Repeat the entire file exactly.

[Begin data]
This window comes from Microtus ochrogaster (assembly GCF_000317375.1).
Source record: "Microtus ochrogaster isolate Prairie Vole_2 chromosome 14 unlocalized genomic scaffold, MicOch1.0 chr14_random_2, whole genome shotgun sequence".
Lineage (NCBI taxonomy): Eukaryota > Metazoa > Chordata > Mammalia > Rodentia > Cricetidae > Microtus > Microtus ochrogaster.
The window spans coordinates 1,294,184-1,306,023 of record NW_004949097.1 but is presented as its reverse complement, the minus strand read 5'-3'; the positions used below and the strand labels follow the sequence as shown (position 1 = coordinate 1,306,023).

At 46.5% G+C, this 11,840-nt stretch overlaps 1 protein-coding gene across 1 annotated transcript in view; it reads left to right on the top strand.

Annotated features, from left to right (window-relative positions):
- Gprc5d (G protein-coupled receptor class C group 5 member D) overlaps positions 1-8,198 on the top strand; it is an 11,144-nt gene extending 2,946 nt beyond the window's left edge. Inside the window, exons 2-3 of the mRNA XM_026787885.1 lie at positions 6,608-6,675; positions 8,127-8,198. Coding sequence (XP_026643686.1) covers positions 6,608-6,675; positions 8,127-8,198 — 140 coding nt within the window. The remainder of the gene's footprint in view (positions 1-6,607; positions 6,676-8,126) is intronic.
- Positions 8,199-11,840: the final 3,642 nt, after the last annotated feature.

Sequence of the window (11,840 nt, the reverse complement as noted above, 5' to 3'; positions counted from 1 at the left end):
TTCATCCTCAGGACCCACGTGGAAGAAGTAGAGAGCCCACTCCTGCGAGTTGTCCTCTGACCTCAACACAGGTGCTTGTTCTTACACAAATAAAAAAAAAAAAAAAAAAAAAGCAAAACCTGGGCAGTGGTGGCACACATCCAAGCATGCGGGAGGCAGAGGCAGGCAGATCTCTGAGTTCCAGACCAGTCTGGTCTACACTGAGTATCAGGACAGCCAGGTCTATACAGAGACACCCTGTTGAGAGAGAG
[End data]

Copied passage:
This window comes from Microtus ochrogaster (assembly GCF_000317375.1).
Source record: "Microtus ochrogaster isolate Prairie Vole_2 chromosome 14 unlocalized genomic scaffold, MicOch1.0 chr14_random_2, whole genome shotgun sequence".
Lineage (NCBI taxonomy): Eukaryota > Metazoa > Chordata > Mammalia > Rodentia > Cricetidae > Microtus > Microtus ochrogaster.
The window spans coordinates 1,294,184-1,306,023 of record NW_004949097.1 but is presented as its reverse complement, the minus strand read 5'-3'; the positions used below and the strand labels follow the sequence as shown (position 1 = coordinate 1,306,023).

At 46.5% G+C, this 11,840-nt stretch overlaps 1 protein-coding gene across 1 annotated transcript in view; it reads left to right on the top strand.

Annotated features, from left to right (window-relative positions):
- Gprc5d (G protein-coupled receptor class C group 5 member D) overlaps positions 1-8,198 on the top strand; it is an 11,144-nt gene extending 2,946 nt beyond the window's left edge. Inside the window, exons 2-3 of the mRNA XM_026787885.1 lie at positions 6,608-6,675; positions 8,127-8,198. Coding sequence (XP_026643686.1) covers positions 6,608-6,675; positions 8,127-8,198 — 140 coding nt within the window. The remainder of the gene's footprint in view (positions 1-6,607; positions 6,676-8,126) is intronic.
- Positions 8,199-11,840: the final 3,642 nt, after the last annotated feature.

Sequence of the window (11,840 nt, the reverse complement as noted above, 5' to 3'; positions counted from 1 at the left end):
TTCATCCTCAGGACCCACGTGGAAGAAGTAGAGAGCCCACTCCTGCGAGTTGTCCTCTGACCTCAACACAGGTGCTTGTTCTTACACAAATAAAAAAAAAAAAAAAAAAAAAGCAAAACCTGGGCAGTGGTGGCACACATCCAAGCATGCGGGAGGCAGAGGCAGGCAGATCTCTGAGTTCCAGACCAGTCTGGTCTACACTGAGTATCAGGACAGCCAGGTCTATACAGAGACACCCTGTTGAGAGAGAG